Street lights will stay on
BUCKEYE LAKE - Streets in Buckeye Lake Village will remain lit at night for at least another year, said Buckeye Lake Village Council member Drew Bourne during the Nov. 10 council meeting.
A 0.8 mill current operations renewal levy on the Nov. 4 ballot was rejected by a 509 to 439 vote. Bourne, during the Nov. 10 council meeting, said the village's general fund had enough money to operate streetlights for a year, but it's important to place the levy back on the ballot as soon as possible and make certain everyone knows it's for the streetlights. The ballot language has to state the levy is for current operations.
Council member Hilde Hildebrandt added during the Nov. 24 meeting that the village's street light fund has $41,500, which is good for a year, as Bourne predicted the previous meeting. Hildebrandt said it costs about $1,500 per month to power the village's streetlights, which is a flat rate - the fee is still the same, regardless of the lights being on or off.
Voters also rejected by a much wider margin an additional 2.5 milll for the police department. Bourne said Nov. 11 that the village's police department may be disbanded in a year if a new levy isn't approved. However, Council Clerk Tim Matheny said the department would lose half its income, but didn't agree it would necessarily disband.
Bourne said both levies will likely be placed on the May 2009 ballot.
Hildebrandt said the village police department wasn't manned for 85 hours from Sept. 20 through Oct. 31. It's important to note, however, that the Licking County Sheriff's Office, the Ohio State Highway Patrol, and the Union Township Police also patrol the village at various times. Council didn't discuss what cuts, if any, the police department will experience following the levy's failure.
"How are we going to like living with no street lights and no police?" asked resident Kay Allen. "We'll have a lot of crime going on."
In other council news:
• Bourne said he and Mayor Frank Foster traveled the village's streets earlier and marked the spots needing to be patched; the streets will not receive a complete coat of asphalt until after the new public water lines are installed next year.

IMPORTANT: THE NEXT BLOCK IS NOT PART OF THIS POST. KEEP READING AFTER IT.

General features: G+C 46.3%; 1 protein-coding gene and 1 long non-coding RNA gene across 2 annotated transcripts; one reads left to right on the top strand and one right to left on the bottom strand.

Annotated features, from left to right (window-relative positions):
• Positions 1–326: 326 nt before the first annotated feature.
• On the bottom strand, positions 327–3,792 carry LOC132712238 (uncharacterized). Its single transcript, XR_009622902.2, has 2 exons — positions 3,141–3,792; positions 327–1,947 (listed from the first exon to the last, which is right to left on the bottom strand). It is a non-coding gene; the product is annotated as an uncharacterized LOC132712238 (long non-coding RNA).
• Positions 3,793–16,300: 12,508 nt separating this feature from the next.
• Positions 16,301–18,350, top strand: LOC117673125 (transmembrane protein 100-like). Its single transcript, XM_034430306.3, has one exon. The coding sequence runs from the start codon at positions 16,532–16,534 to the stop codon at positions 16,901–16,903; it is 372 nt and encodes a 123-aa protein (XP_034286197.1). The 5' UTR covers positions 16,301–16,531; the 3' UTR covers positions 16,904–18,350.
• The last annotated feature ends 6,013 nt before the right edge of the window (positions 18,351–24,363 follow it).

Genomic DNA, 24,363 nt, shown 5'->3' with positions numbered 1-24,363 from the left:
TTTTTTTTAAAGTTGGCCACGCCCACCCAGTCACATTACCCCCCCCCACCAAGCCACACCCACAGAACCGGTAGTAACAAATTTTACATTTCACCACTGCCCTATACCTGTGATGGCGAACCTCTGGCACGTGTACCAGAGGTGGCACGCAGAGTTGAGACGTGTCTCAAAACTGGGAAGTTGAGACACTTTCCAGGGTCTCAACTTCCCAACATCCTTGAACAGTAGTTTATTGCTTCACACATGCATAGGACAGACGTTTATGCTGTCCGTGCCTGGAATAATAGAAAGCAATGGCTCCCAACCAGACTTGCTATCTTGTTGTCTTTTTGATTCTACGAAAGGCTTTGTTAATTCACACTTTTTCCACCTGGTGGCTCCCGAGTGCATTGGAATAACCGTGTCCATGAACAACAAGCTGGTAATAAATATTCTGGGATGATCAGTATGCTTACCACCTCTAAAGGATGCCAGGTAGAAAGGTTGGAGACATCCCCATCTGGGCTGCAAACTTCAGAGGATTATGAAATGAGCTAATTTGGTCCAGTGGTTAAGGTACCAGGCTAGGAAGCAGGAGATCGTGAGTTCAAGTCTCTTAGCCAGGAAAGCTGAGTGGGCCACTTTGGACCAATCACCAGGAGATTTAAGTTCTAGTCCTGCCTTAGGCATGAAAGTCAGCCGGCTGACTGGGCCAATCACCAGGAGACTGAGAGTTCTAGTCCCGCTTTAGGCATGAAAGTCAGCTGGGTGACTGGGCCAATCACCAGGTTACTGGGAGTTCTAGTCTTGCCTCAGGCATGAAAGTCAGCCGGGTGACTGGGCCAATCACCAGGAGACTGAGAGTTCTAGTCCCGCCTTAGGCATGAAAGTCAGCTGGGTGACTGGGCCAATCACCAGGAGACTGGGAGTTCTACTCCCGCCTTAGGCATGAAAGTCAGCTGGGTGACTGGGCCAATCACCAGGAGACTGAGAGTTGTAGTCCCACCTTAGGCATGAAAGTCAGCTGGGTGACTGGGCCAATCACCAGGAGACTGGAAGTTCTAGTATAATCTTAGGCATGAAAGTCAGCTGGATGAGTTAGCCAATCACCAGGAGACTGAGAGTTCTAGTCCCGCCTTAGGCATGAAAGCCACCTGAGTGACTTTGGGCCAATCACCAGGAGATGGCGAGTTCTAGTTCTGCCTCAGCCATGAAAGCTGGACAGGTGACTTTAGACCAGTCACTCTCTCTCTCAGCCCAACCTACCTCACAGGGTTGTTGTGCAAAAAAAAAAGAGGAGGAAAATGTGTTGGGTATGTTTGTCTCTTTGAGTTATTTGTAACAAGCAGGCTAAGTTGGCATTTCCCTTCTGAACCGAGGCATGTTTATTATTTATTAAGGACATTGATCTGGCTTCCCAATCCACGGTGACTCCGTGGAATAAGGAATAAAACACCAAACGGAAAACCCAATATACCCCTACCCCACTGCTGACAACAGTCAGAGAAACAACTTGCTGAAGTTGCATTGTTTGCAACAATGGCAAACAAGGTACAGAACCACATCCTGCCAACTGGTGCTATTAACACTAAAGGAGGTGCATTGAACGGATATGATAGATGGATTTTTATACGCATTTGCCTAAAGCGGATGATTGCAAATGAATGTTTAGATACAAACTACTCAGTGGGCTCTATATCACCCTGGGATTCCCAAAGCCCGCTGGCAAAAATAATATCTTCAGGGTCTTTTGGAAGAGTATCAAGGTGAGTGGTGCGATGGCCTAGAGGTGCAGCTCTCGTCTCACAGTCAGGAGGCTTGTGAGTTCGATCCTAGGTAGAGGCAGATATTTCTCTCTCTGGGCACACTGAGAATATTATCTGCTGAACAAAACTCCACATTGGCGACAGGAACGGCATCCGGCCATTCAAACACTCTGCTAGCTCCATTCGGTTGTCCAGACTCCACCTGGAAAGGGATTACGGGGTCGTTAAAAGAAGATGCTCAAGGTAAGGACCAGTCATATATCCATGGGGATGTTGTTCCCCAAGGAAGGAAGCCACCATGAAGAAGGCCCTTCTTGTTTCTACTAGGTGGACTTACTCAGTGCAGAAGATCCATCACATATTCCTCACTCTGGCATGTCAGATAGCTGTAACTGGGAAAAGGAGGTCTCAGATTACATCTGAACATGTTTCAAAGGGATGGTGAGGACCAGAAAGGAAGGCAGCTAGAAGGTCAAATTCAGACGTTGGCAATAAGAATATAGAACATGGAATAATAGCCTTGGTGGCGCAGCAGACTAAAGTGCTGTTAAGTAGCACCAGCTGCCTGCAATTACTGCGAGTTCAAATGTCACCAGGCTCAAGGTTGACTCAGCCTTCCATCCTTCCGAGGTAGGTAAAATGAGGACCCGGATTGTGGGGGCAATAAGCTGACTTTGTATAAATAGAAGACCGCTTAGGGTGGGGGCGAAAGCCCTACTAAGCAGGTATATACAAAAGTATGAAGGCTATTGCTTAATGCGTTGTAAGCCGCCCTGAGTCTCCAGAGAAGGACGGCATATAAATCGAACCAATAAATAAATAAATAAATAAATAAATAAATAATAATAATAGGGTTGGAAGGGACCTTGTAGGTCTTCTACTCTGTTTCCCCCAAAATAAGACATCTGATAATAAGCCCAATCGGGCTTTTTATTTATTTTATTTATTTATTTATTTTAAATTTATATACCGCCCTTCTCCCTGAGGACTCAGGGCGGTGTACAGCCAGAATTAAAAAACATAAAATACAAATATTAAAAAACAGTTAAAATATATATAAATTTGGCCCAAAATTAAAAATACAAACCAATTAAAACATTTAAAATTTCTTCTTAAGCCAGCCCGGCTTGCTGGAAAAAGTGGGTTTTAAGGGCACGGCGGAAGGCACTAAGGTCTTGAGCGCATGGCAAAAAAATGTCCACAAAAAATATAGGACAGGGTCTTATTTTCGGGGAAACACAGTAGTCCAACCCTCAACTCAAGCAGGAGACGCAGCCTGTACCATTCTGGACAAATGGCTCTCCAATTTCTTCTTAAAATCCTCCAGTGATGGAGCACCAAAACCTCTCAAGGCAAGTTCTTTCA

The village received a bid from Sherlock Asphalt and Sealing to complete the patching work for $12,552 and a bid from Neff Paving for $16,178. However, Neff Paving offered to patch 1,823 more square feet than Sherlock, meaning that Neff's average price per square foot of paving is $0.13 less than Sherlock's average price per square foot. Bourne said Foster asked council to approve Neff Paving's bid. It was approved unanimously.
• The village still needs more members for its charter review committee, which, as its name implies, will review the Buckeye Lake Village Charter and recommend any necessary changes. Council President Charlene Hayden the committee needs some members who are familiar with the charter and the some members of village commissions may be asked to serve, but the review commission needs some "new blood" from the community. Anyone interested in joining the committee should contact the Village Offices.
Hayden added that Marianne Perine is chair of the Parks and Recreation Commission, which meets the first Tuesday of each month, 6 p.m. Planning Commission meetings follow at 7:30 p.m.
• Director of Development Valerie Hans said she's heard from nearly half the village businesses and most want public water. She said at this point nearly 400 customers have signed up for public water and many more are pending. The village agreed to purchase bulk water from Millersport and the village plans to install a distribution system next year. Signing up 900 customers is the village's goal.
• At council's Nov. 24 meeting, Bourne said the village should consider creating crosswalks across Ohio 79, since a long asphalt sidewalk is nearing completion. He said a crosswalk could be useful near the post office, among other places.
Council member Donna Thompson said she was worried children may assume that traffic will automatically stop for them if they cross Ohio 79 on a crosswalk.
Foster suggested holding a meeting to discuss crosswalk options, including "don't walk" lights, if possible.
• Hayden said the police department is sponsoring another Safe Kids Child Identification Program Nov. 29 from 10 a.m. to noon at the Village Offices. Officers will prepare McGruff Safe Kids Total Identification System DNA kits and fingerprinting kits for local children. The DNA samples and fingerprint cards will be given to parents to keep in a safe place should the child ever be missing or need to be identified.